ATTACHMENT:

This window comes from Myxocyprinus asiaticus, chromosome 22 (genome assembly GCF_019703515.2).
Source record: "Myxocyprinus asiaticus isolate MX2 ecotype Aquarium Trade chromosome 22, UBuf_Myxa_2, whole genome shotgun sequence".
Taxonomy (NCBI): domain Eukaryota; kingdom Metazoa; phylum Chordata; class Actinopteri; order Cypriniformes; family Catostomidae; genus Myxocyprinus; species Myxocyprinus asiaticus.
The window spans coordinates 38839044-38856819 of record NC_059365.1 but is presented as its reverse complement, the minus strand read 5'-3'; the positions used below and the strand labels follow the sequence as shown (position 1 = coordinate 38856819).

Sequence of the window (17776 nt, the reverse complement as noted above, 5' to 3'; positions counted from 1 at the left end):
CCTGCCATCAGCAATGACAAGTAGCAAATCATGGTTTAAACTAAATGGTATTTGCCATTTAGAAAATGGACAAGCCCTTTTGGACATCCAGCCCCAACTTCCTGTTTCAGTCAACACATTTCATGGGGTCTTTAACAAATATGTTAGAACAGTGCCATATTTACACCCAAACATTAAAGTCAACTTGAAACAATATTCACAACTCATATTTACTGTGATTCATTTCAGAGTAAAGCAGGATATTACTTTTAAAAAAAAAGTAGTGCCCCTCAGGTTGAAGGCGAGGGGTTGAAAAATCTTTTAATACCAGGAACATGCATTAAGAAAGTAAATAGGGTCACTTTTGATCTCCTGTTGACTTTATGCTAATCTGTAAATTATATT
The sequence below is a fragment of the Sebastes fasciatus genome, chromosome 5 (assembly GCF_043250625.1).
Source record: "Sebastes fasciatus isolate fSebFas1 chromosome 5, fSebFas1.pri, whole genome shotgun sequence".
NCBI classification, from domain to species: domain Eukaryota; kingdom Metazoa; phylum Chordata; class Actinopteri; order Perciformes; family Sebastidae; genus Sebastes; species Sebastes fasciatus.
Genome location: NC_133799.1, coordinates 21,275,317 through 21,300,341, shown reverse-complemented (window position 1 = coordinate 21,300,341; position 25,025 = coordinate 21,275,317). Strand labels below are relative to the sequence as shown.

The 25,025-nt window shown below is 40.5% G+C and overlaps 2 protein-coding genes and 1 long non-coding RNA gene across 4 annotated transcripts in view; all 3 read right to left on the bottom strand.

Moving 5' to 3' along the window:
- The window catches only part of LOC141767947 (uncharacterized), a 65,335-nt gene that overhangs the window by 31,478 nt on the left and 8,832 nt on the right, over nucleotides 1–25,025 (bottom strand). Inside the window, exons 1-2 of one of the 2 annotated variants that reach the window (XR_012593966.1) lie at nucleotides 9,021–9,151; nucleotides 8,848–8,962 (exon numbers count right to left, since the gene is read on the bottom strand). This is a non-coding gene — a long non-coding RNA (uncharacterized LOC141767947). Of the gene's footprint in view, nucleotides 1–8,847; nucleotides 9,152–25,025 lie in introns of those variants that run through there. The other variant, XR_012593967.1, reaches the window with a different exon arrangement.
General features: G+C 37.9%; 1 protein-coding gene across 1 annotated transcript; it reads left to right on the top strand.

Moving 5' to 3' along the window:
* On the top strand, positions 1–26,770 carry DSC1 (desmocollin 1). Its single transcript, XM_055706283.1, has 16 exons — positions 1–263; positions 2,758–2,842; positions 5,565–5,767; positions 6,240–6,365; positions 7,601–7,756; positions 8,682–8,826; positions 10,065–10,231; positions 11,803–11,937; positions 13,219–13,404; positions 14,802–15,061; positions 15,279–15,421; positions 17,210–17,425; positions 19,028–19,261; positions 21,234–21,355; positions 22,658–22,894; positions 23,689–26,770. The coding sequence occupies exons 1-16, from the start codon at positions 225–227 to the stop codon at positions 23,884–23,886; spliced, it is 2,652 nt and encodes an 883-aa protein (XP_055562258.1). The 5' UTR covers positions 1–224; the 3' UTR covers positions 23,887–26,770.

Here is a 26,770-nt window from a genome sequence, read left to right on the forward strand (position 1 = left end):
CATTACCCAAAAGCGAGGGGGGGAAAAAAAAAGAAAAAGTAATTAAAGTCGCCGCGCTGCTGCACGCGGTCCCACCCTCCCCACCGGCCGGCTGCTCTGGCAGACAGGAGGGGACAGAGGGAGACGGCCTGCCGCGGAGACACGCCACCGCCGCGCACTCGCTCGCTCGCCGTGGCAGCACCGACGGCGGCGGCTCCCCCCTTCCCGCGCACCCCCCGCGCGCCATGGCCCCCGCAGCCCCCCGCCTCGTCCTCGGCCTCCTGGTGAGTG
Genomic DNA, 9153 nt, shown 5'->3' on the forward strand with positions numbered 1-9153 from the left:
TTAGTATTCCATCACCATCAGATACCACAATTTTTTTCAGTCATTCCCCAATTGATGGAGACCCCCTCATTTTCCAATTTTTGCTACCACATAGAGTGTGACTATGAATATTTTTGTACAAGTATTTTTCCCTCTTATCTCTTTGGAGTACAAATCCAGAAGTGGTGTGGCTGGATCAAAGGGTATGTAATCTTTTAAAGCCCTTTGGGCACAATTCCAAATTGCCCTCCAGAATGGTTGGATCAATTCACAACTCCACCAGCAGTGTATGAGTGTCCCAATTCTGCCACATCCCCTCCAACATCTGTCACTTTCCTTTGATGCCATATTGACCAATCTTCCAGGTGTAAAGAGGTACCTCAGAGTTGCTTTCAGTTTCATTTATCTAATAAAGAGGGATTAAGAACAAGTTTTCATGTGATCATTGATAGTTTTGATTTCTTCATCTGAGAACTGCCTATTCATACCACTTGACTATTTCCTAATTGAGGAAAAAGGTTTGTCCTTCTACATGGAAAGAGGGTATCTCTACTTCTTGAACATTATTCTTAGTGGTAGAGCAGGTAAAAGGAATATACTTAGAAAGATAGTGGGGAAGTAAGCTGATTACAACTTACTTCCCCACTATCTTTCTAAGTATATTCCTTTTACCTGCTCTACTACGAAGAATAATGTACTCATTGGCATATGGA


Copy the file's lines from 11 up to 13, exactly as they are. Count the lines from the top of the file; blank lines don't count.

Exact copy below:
The 25,025-nt window shown below is 40.5% G+C and overlaps 2 protein-coding genes and 1 long non-coding RNA gene across 4 annotated transcripts in view; all 3 read right to left on the bottom strand.

Moving 5' to 3' along the window:
- The window catches only part of LOC141767947 (uncharacterized), a 65,335-nt gene that overhangs the window by 31,478 nt on the left and 8,832 nt on the right, over nucleotides 1–25,025 (bottom strand). Inside the window, exons 1-2 of one of the 2 annotated variants that reach the window (XR_012593966.1) lie at nucleotides 9,021–9,151; nucleotides 8,848–8,962 (exon numbers count right to left, since the gene is read on the bottom strand). This is a non-coding gene — a long non-coding RNA (uncharacterized LOC141767947). Of the gene's footprint in view, nucleotides 1–8,847; nucleotides 9,152–25,025 lie in introns of those variants that run through there. The other variant, XR_012593967.1, reaches the window with a different exon arrangement.